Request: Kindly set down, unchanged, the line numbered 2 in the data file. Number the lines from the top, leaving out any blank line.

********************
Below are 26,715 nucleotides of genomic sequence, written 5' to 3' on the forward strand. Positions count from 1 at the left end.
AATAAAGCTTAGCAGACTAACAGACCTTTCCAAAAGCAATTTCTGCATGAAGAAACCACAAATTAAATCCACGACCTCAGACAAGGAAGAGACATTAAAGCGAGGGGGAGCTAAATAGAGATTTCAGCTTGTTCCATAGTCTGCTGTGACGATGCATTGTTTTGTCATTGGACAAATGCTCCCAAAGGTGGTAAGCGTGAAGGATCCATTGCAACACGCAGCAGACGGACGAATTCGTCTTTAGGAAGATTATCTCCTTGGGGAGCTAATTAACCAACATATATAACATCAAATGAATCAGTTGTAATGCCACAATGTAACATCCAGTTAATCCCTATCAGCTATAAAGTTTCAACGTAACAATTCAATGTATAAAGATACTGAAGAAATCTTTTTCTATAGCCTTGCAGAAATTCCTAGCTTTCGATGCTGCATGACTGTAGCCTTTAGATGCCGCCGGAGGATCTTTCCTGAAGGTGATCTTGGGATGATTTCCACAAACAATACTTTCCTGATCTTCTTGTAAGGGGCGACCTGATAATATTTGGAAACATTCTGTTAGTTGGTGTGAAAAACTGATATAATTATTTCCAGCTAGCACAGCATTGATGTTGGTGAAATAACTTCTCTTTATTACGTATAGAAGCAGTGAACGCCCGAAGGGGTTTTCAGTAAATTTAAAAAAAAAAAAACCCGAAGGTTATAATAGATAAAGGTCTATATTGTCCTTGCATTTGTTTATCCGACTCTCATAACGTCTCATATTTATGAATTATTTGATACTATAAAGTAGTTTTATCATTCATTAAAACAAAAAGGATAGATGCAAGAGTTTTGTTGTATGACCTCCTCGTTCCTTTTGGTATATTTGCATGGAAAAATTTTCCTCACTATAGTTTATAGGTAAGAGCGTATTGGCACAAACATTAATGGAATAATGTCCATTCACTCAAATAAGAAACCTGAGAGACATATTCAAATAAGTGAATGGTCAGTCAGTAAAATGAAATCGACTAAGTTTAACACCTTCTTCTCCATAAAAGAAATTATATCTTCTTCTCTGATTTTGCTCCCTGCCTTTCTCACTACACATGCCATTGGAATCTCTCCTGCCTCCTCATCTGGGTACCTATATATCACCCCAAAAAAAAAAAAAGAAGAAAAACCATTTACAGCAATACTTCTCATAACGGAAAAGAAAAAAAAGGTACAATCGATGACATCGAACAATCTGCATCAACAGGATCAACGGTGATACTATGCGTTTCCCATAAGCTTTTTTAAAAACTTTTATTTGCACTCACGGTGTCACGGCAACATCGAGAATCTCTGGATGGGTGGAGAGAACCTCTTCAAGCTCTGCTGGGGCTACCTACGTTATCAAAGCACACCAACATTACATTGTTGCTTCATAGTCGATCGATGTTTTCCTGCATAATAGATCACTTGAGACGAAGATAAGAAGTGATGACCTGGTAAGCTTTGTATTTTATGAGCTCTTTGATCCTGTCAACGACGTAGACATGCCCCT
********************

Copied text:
AATAAAGCTTAGCAGACTAACAGACCTTTCCAAAAGCAATTTCTGCATGAAGAAACCACAAATTAAATCCACGACCTCAGACAAGGAAGAGACATTAAAGCGAGGGGGAGCTAAATAGAGATTTCAGCTTGTTCCATAGTCTGCTGTGACGATGCATTGTTTTGTCATTGGACAAATGCTCCCAAAGGTGGTAAGCGTGAAGGATCCATTGCAACACGCAGCAGACGGACGAATTCGTCTTTAGGAAGATTATCTCCTTGGGGAGCTAATTAACCAACATATATAACATCAAATGAATCAGTTGTAATGCCACAATGTAACATCCAGTTAATCCCTATCAGCTATAAAGTTTCAACGTAACAATTCAATGTATAAAGATACTGAAGAAATCTTTTTCTATAGCCTTGCAGAAATTCCTAGCTTTCGATGCTGCATGACTGTAGCCTTTAGATGCCGCCGGAGGATCTTTCCTGAAGGTGATCTTGGGATGATTTCCACAAACAATACTTTCCTGATCTTCTTGTAAGGGGCGACCTGATAATATTTGGAAACATTCTGTTAGTTGGTGTGAAAAACTGATATAATTATTTCCAGCTAGCACAGCATTGATGTTGGTGAAATAACTTCTCTTTATTACGTATAGAAGCAGTGAACGCCCGAAGGGGTTTTCAGTAAATTTAAAAAAAAAAAAACCCGAAGGTTATAATAGATAAAGGTCTATATTGTCCTTGCATTTGTTTATCCGACTCTCATAACGTCTCATATTTATGAATTATTTGATACTATAAAGTAGTTTTATCATTCATTAAAACAAAAAGGATAGATGCAAGAGTTTTGTTGTATGACCTCCTCGTTCCTTTTGGTATATTTGCATGGAAAAATTTTCCTCACTATAGTTTATAGGTAAGAGCGTATTGGCACAAACATTAATGGAATAATGTCCATTCACTCAAATAAGAAACCTGAGAGACATATTCAAATAAGTGAATGGTCAGTCAGTAAAATGAAATCGACTAAGTTTAACACCTTCTTCTCCATAAAAGAAATTATATCTTCTTCTCTGATTTTGCTCCCTGCCTTTCTCACTACACATGCCATTGGAATCTCTCCTGCCTCCTCATCTGGGTACCTATATATCACCCCAAAAAAAAAAAAAGAAGAAAAACCATTTACAGCAATACTTCTCATAACGGAAAAGAAAAAAAAGGTACAATCGATGACATCGAACAATCTGCATCAACAGGATCAACGGTGATACTATGCGTTTCCCATAAGCTTTTTTAAAAACTTTTATTTGCACTCACGGTGTCACGGCAACATCGAGAATCTCTGGATGGGTGGAGAGAACCTCTTCAAGCTCTGCTGGGGCTACCTACGTTATCAAAGCACACCAACATTACATTGTTGCTTCATAGTCGATCGATGTTTTCCTGCATAATAGATCACTTGAGACGAAGATAAGAAGTGATGACCTGGTAAGCTTTGTATTTTATGAGCTCTTTGATCCTGTCAACGACGTAGACATGCCCCT